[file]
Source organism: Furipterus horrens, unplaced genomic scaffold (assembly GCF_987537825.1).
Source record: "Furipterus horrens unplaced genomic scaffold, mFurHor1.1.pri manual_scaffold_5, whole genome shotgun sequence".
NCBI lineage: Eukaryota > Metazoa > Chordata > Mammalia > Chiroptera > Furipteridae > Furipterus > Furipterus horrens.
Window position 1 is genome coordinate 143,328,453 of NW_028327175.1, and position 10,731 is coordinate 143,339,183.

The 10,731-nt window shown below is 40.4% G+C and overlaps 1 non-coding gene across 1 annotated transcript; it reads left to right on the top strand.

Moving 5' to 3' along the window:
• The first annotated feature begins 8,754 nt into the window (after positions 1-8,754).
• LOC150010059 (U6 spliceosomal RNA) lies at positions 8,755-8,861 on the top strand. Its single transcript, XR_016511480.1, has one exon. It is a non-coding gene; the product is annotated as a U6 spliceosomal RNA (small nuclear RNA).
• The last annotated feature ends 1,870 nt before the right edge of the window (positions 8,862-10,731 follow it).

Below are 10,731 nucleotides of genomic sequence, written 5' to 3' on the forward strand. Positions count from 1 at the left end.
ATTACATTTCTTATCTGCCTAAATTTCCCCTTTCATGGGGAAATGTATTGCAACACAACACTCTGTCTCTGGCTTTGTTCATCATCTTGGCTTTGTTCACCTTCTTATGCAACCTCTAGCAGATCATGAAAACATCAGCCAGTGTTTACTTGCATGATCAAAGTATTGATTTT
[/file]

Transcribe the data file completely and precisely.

Source organism: Furipterus horrens, unplaced genomic scaffold (assembly GCF_987537825.1).
Source record: "Furipterus horrens unplaced genomic scaffold, mFurHor1.1.pri manual_scaffold_5, whole genome shotgun sequence".
NCBI lineage: Eukaryota > Metazoa > Chordata > Mammalia > Chiroptera > Furipteridae > Furipterus > Furipterus horrens.
Window position 1 is genome coordinate 143,328,453 of NW_028327175.1, and position 10,731 is coordinate 143,339,183.

The 10,731-nt window shown below is 40.4% G+C and overlaps 1 non-coding gene across 1 annotated transcript; it reads left to right on the top strand.

Moving 5' to 3' along the window:
• The first annotated feature begins 8,754 nt into the window (after positions 1-8,754).
• LOC150010059 (U6 spliceosomal RNA) lies at positions 8,755-8,861 on the top strand. Its single transcript, XR_016511480.1, has one exon. It is a non-coding gene; the product is annotated as a U6 spliceosomal RNA (small nuclear RNA).
• The last annotated feature ends 1,870 nt before the right edge of the window (positions 8,862-10,731 follow it).

Below are 10,731 nucleotides of genomic sequence, written 5' to 3' on the forward strand. Positions count from 1 at the left end.
ATTACATTTCTTATCTGCCTAAATTTCCCCTTTCATGGGGAAATGTATTGCAACACAACACTCTGTCTCTGGCTTTGTTCATCATCTTGGCTTTGTTCACCTTCTTATGCAACCTCTAGCAGATCATGAAAACATCAGCCAGTGTTTACTTGCATGATCAAAGTATTGATTTT